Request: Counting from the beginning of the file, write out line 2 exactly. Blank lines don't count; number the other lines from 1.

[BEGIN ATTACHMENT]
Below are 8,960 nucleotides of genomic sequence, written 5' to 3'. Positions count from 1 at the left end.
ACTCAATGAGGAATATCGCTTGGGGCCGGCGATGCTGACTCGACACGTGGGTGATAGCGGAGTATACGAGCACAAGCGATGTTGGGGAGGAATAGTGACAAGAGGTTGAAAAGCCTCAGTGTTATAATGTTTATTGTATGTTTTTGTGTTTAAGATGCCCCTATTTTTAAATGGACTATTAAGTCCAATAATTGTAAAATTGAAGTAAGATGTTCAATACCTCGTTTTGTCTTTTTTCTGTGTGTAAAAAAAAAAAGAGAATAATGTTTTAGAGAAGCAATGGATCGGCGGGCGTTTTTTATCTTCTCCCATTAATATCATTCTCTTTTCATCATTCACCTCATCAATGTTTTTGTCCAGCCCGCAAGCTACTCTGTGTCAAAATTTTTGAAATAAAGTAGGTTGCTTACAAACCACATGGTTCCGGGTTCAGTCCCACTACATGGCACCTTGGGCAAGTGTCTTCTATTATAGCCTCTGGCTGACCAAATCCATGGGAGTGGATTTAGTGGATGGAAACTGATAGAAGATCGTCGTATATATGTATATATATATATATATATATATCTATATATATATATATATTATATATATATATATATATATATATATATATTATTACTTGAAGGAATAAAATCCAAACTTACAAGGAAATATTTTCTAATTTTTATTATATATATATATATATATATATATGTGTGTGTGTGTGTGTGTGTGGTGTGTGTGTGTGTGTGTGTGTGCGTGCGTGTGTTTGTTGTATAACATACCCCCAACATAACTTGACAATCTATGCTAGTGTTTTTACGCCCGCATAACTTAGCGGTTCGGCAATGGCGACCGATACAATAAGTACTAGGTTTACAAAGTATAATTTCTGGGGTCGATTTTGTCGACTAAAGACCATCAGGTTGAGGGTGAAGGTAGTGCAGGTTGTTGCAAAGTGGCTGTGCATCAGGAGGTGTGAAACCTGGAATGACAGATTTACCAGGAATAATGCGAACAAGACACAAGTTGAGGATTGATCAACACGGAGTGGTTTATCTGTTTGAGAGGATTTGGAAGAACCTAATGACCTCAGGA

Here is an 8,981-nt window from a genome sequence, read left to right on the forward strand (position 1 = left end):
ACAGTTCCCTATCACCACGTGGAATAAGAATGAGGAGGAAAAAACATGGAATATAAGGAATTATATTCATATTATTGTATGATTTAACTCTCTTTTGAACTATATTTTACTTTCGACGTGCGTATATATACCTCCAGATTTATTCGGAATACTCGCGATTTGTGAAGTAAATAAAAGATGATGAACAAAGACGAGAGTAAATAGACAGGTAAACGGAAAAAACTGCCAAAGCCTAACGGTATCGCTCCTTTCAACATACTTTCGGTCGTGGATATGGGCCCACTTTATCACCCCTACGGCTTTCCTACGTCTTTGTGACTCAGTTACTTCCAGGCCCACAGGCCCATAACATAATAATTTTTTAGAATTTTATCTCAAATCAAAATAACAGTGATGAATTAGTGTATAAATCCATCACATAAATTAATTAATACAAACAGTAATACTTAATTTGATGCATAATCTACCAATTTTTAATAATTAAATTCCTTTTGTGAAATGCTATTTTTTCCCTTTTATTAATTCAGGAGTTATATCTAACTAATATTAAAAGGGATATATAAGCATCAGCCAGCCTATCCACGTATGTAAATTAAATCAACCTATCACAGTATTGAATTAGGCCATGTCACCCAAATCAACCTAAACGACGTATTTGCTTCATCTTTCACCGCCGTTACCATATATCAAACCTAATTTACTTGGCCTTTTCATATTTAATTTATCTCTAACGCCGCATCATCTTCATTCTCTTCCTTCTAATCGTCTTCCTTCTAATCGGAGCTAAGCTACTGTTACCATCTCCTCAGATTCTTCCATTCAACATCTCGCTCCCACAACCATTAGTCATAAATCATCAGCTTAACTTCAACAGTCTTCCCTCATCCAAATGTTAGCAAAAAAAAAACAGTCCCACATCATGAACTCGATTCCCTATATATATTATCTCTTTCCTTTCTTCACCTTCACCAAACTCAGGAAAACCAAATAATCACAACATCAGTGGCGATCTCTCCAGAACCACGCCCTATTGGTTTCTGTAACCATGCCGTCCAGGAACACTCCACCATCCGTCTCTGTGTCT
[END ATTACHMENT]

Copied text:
ACTCAATGAGGAATATCGCTTGGGGCCGGCGATGCTGACTCGACACGTGGGTGATAGCGGAGTATACGAGCACAAGCGATGTTGGGGAGGAATAGTGACAAGAGGTTGAAAAGCCTCAGTGTTATAATGTTTATTGTATGTTTTTGTGTTTAAGATGCCCCTATTTTTAAATGGACTATTAAGTCCAATAATTGTAAAATTGAAGTAAGATGTTCAATACCTCGTTTTGTCTTTTTTCTGTGTGTAAAAAAAAAAAGAGAATAATGTTTTAGAGAAGCAATGGATCGGCGGGCGTTTTTTATCTTCTCCCATTAATATCATTCTCTTTTCATCATTCACCTCATCAATGTTTTTGTCCAGCCCGCAAGCTACTCTGTGTCAAAATTTTTGAAATAAAGTAGGTTGCTTACAAACCACATGGTTCCGGGTTCAGTCCCACTACATGGCACCTTGGGCAAGTGTCTTCTATTATAGCCTCTGGCTGACCAAATCCATGGGAGTGGATTTAGTGGATGGAAACTGATAGAAGATCGTCGTATATATGTATATATATATATATATATATATCTATATATATATATATATTATATATATATATATATATATATATATATATTATTACTTGAAGGAATAAAATCCAAACTTACAAGGAAATATTTTCTAATTTTTATTATATATATATATATATATATATATGTGTGTGTGTGTGTGTGTGTGGTGTGTGTGTGTGTGTGTGTGTGCGTGCGTGTGTTTGTTGTATAACATACCCCCAACATAACTTGACAATCTATGCTAGTGTTTTTACGCCCGCATAACTTAGCGGTTCGGCAATGGCGACCGATACAATAAGTACTAGGTTTACAAAGTATAATTTCTGGGGTCGATTTTGTCGACTAAAGACCATCAGGTTGAGGGTGAAGGTAGTGCAGGTTGTTGCAAAGTGGCTGTGCATCAGGAGGTGTGAAACCTGGAATGACAGATTTACCAGGAATAATGCGAACAAGACACAAGTTGAGGATTGATCAACACGGAGTGGTTTATCTGTTTGAGAGGATTTGGAAGAACCTAATGACCTCAGGA